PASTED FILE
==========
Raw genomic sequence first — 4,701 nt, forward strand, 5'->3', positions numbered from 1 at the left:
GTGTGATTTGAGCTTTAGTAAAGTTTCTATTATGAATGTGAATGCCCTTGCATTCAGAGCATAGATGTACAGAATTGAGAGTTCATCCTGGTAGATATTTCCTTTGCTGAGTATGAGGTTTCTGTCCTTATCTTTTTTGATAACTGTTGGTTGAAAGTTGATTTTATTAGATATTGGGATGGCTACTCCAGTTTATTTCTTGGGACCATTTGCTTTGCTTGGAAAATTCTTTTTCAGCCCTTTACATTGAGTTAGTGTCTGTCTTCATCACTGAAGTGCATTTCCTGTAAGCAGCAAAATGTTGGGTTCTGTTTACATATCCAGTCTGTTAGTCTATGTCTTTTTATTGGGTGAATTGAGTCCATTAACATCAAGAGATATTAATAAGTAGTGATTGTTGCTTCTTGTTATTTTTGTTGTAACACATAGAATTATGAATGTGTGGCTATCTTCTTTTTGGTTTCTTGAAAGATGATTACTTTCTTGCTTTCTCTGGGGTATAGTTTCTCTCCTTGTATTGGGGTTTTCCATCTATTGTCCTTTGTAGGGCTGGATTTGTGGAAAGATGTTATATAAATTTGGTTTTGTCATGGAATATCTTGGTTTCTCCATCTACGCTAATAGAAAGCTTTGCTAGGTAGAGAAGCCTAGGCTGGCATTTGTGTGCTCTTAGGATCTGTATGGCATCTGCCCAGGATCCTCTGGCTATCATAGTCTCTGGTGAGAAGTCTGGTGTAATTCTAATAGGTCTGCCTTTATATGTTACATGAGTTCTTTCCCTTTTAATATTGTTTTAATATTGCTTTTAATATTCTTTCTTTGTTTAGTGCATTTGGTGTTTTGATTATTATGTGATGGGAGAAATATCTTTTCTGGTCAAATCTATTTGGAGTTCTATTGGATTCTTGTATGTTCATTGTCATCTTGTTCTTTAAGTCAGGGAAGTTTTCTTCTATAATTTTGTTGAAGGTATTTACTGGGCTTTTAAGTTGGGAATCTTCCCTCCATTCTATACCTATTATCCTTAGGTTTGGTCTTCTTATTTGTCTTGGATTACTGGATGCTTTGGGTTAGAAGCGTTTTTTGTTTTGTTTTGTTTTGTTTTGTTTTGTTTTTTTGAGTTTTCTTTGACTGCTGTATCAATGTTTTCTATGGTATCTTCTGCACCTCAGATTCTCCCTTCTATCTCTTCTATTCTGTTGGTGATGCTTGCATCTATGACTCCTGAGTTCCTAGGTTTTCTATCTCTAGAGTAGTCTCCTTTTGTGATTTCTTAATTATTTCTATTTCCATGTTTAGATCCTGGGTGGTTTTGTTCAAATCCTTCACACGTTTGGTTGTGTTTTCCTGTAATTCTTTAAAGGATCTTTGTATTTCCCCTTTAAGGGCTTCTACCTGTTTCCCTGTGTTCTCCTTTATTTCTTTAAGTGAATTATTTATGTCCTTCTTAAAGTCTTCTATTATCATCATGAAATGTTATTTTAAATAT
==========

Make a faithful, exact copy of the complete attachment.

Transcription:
Raw genomic sequence first — 4,701 nt, forward strand, 5'->3', positions numbered from 1 at the left:
GTGTGATTTGAGCTTTAGTAAAGTTTCTATTATGAATGTGAATGCCCTTGCATTCAGAGCATAGATGTACAGAATTGAGAGTTCATCCTGGTAGATATTTCCTTTGCTGAGTATGAGGTTTCTGTCCTTATCTTTTTTGATAACTGTTGGTTGAAAGTTGATTTTATTAGATATTGGGATGGCTACTCCAGTTTATTTCTTGGGACCATTTGCTTTGCTTGGAAAATTCTTTTTCAGCCCTTTACATTGAGTTAGTGTCTGTCTTCATCACTGAAGTGCATTTCCTGTAAGCAGCAAAATGTTGGGTTCTGTTTACATATCCAGTCTGTTAGTCTATGTCTTTTTATTGGGTGAATTGAGTCCATTAACATCAAGAGATATTAATAAGTAGTGATTGTTGCTTCTTGTTATTTTTGTTGTAACACATAGAATTATGAATGTGTGGCTATCTTCTTTTTGGTTTCTTGAAAGATGATTACTTTCTTGCTTTCTCTGGGGTATAGTTTCTCTCCTTGTATTGGGGTTTTCCATCTATTGTCCTTTGTAGGGCTGGATTTGTGGAAAGATGTTATATAAATTTGGTTTTGTCATGGAATATCTTGGTTTCTCCATCTACGCTAATAGAAAGCTTTGCTAGGTAGAGAAGCCTAGGCTGGCATTTGTGTGCTCTTAGGATCTGTATGGCATCTGCCCAGGATCCTCTGGCTATCATAGTCTCTGGTGAGAAGTCTGGTGTAATTCTAATAGGTCTGCCTTTATATGTTACATGAGTTCTTTCCCTTTTAATATTGTTTTAATATTGCTTTTAATATTCTTTCTTTGTTTAGTGCATTTGGTGTTTTGATTATTATGTGATGGGAGAAATATCTTTTCTGGTCAAATCTATTTGGAGTTCTATTGGATTCTTGTATGTTCATTGTCATCTTGTTCTTTAAGTCAGGGAAGTTTTCTTCTATAATTTTGTTGAAGGTATTTACTGGGCTTTTAAGTTGGGAATCTTCCCTCCATTCTATACCTATTATCCTTAGGTTTGGTCTTCTTATTTGTCTTGGATTACTGGATGCTTTGGGTTAGAAGCGTTTTTTGTTTTGTTTTGTTTTGTTTTGTTTTGTTTTTTTGAGTTTTCTTTGACTGCTGTATCAATGTTTTCTATGGTATCTTCTGCACCTCAGATTCTCCCTTCTATCTCTTCTATTCTGTTGGTGATGCTTGCATCTATGACTCCTGAGTTCCTAGGTTTTCTATCTCTAGAGTAGTCTCCTTTTGTGATTTCTTAATTATTTCTATTTCCATGTTTAGATCCTGGGTGGTTTTGTTCAAATCCTTCACACGTTTGGTTGTGTTTTCCTGTAATTCTTTAAAGGATCTTTGTATTTCCCCTTTAAGGGCTTCTACCTGTTTCCCTGTGTTCTCCTTTATTTCTTTAAGTGAATTATTTATGTCCTTCTTAAAGTCTTCTATTATCATCATGAAATGTTATTTTAAATAT